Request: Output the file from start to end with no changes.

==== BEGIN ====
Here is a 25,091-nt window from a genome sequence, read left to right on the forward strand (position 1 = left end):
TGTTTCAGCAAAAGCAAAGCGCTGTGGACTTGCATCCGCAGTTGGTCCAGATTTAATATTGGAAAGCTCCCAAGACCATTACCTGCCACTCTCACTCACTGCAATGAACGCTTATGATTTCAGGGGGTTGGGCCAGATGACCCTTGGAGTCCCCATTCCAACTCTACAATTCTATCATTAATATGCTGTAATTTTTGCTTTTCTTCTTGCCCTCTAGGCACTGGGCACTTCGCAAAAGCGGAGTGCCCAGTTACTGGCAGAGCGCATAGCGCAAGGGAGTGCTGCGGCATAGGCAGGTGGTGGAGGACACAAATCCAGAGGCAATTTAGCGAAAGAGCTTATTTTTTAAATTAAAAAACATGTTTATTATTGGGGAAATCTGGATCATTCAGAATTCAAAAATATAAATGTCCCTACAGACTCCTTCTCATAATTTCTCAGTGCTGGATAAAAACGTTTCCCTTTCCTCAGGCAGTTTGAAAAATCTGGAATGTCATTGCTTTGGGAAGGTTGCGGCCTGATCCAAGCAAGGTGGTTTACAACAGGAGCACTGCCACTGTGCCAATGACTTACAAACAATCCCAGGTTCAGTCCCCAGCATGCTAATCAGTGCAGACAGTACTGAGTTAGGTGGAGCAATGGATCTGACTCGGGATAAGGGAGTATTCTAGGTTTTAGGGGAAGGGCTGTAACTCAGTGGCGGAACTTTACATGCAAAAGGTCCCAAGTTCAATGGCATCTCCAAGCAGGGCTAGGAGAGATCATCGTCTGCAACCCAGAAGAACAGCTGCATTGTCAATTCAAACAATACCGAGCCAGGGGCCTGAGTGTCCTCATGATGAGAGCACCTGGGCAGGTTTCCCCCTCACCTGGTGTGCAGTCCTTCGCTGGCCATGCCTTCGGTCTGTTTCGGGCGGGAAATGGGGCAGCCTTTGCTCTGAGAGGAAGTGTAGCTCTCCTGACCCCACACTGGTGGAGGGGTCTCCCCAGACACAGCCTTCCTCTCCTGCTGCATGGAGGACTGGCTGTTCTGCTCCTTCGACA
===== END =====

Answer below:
Here is a 25,091-nt window from a genome sequence, read left to right on the forward strand (position 1 = left end):
TGTTTCAGCAAAAGCAAAGCGCTGTGGACTTGCATCCGCAGTTGGTCCAGATTTAATATTGGAAAGCTCCCAAGACCATTACCTGCCACTCTCACTCACTGCAATGAACGCTTATGATTTCAGGGGGTTGGGCCAGATGACCCTTGGAGTCCCCATTCCAACTCTACAATTCTATCATTAATATGCTGTAATTTTTGCTTTTCTTCTTGCCCTCTAGGCACTGGGCACTTCGCAAAAGCGGAGTGCCCAGTTACTGGCAGAGCGCATAGCGCAAGGGAGTGCTGCGGCATAGGCAGGTGGTGGAGGACACAAATCCAGAGGCAATTTAGCGAAAGAGCTTATTTTTTAAATTAAAAAACATGTTTATTATTGGGGAAATCTGGATCATTCAGAATTCAAAAATATAAATGTCCCTACAGACTCCTTCTCATAATTTCTCAGTGCTGGATAAAAACGTTTCCCTTTCCTCAGGCAGTTTGAAAAATCTGGAATGTCATTGCTTTGGGAAGGTTGCGGCCTGATCCAAGCAAGGTGGTTTACAACAGGAGCACTGCCACTGTGCCAATGACTTACAAACAATCCCAGGTTCAGTCCCCAGCATGCTAATCAGTGCAGACAGTACTGAGTTAGGTGGAGCAATGGATCTGACTCGGGATAAGGGAGTATTCTAGGTTTTAGGGGAAGGGCTGTAACTCAGTGGCGGAACTTTACATGCAAAAGGTCCCAAGTTCAATGGCATCTCCAAGCAGGGCTAGGAGAGATCATCGTCTGCAACCCAGAAGAACAGCTGCATTGTCAATTCAAACAATACCGAGCCAGGGGCCTGAGTGTCCTCATGATGAGAGCACCTGGGCAGGTTTCCCCCTCACCTGGTGTGCAGTCCTTCGCTGGCCATGCCTTCGGTCTGTTTCGGGCGGGAAATGGGGCAGCCTTTGCTCTGAGAGGAAGTGTAGCTCTCCTGACCCCACACTGGTGGAGGGGTCTCCCCAGACACAGCCTTCCTCTCCTGCTGCATGGAGGACTGGCTGTTCTGCTCCTTCGACA